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J Sainsbury may still need the blockbuster deal (that Asda wasn’t)

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The latest trading update from J Sainsbury PLC (LON:SBRY) revealed the supermarket chain had a good Christmas but challenges remain for new boss Simon Roberts.

Roberts got his hand on the tiller last year on June 1, taking over from Mike Coupe, whose days always looked numbered after he was just about the only person in Britain surprised that the Competition and Markets Authority (CMA) blocked the company’s takeover of Leeds-based rival Asda in April 2019.

A case of trouble at t’deal.

A long way off the lead and with rejuvenated rivals snapping at its heels

The collapse of the merger left market pundits wondering where next for Sainsbury’s, which continues to lag a long way behind sector leader Tesco PLC (LON:TSCO) in market share, while others snap at its heels.

Those others include Asda, now owned by petrol station magnates the Issa brothers, who will be hoping to make a better fist of owning the chain than its previous owner, US behemoth, Wal-Mart did.

Also on Sainsbury’s tail is Morrison (Wm) Supermarkets PLC (LON:MRW), keen to make up for its (very) late entry into online shopping with its partnership with Amazon.

Among the host of other competitors are the German hard discounters, Aldi and Lidl, which have had (perhaps) surprising success in appealing to a middle-class clientele that one might imagine would be Sainsbury’s core base.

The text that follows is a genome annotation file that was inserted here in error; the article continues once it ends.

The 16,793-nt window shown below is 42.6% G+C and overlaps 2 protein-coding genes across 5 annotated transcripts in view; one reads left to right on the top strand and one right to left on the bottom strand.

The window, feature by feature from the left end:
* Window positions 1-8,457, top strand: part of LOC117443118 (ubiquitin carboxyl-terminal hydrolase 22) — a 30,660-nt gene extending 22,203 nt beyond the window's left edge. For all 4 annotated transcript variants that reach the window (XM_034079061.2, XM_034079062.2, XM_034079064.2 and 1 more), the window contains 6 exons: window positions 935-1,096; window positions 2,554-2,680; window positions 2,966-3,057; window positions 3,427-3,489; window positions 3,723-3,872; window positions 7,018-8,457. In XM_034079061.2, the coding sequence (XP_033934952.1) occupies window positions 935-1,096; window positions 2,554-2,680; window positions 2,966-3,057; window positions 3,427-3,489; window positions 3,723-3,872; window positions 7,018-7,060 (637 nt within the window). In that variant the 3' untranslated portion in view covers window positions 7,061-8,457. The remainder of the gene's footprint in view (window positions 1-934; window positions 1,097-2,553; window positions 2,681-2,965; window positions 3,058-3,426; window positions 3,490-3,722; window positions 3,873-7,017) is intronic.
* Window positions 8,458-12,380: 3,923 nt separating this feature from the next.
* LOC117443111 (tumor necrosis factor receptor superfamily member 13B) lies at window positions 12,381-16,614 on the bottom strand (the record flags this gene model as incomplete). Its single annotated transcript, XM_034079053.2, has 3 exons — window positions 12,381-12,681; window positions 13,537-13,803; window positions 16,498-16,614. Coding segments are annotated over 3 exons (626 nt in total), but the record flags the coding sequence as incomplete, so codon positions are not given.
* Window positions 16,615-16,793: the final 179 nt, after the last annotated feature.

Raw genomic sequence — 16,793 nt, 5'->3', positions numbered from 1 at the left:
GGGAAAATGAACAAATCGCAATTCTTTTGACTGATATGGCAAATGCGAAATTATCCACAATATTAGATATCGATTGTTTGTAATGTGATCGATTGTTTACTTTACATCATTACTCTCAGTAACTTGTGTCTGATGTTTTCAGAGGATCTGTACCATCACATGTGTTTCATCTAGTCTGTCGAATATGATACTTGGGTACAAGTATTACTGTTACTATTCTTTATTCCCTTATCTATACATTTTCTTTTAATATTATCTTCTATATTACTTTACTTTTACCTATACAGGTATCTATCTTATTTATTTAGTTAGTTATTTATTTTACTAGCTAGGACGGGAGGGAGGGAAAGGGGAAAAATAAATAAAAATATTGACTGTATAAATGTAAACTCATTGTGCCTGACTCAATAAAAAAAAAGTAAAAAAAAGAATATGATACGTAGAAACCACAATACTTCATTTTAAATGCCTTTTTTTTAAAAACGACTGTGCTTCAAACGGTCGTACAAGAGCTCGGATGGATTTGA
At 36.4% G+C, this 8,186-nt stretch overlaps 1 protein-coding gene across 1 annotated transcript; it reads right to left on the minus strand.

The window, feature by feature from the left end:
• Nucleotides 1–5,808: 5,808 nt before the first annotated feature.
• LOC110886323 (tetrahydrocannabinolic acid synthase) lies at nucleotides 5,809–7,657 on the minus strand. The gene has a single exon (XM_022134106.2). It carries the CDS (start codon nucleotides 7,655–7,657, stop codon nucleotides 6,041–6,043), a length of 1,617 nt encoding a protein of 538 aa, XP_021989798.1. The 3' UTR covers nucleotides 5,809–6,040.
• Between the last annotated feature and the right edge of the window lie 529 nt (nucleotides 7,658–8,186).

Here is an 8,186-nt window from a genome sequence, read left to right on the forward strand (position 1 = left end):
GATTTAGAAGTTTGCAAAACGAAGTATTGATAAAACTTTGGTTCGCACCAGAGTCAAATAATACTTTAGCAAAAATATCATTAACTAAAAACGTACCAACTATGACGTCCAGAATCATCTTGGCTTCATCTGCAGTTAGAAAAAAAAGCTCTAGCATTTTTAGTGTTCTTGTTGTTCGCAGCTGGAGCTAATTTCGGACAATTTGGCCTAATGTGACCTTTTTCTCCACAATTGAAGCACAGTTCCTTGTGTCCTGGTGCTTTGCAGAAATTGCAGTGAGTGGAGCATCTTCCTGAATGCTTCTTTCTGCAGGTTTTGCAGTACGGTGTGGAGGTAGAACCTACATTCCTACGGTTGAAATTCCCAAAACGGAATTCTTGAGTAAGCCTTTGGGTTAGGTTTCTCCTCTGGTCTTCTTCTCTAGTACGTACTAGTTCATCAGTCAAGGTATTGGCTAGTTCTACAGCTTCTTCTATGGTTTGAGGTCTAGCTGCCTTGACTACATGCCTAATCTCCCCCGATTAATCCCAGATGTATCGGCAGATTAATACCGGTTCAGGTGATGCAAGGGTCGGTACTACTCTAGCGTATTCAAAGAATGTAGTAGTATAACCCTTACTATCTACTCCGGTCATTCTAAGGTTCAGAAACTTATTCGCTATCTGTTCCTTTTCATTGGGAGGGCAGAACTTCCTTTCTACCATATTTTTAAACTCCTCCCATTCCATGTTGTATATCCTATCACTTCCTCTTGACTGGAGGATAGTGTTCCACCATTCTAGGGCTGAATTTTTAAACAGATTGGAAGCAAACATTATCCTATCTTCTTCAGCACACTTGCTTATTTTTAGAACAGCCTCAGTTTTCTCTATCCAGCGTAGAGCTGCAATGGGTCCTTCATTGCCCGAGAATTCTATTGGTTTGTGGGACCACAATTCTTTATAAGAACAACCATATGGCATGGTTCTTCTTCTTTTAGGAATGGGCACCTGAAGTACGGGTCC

Apparently, even Jerry and Margo Ledbetter (of 70s BBC sitcom “The Good Life” fame) are partial to a keenly priced Cuiver Reserve Chateau Bottled Nuit San Wogga Wogga (which has “a bouquet like an aborigine’s armpit”), and the chance to buy a hosepipe when they only popped into the store to buy a chocolate-covered biscuit & caramel snack called Twax.

The most recent figures from market research group Kantar showed Sainsbury’s market share at the end of 2020 was around the 15.9% mark, with Tesco leading the pack on 27.3%.

Asda was on 14.3%, Morrisons 10.4%, Aldi 7.4% – interestingly, down from 7.8% at the end of 2010 – and Lidl was on 6.1%, just ahead of the dear old Co-op on 6.0%.

Waitrose, the place where middle-class shoppers go when their local Sainsbury’s gets a bit too plebeian, had a market share of 5.0%.

Argos acquisition was a surprising success; what next?

Sainsbury’s share was down one-tenth of a percentage point from a year earlier when it stood at 16.0% and that was largely the story under previous chief executive Mike Coupe’s watch; a case of running to stand still.

To be fair to Coupe, he did have some successes, notably, the acquisition of Argos of 2016, a company that theoretically could have been Britain’s answer to Amazon (without the tax avoidance and dubious employment practices) had it made the shift to online 10 or 15 years earlier.

At the time of the deal, investors wondered how Coupe and co would unlock synergies from the acquisition but the plan to open Argos outlets in some of Sainsbury’s larger stores in order to draw in extra footfall worked well.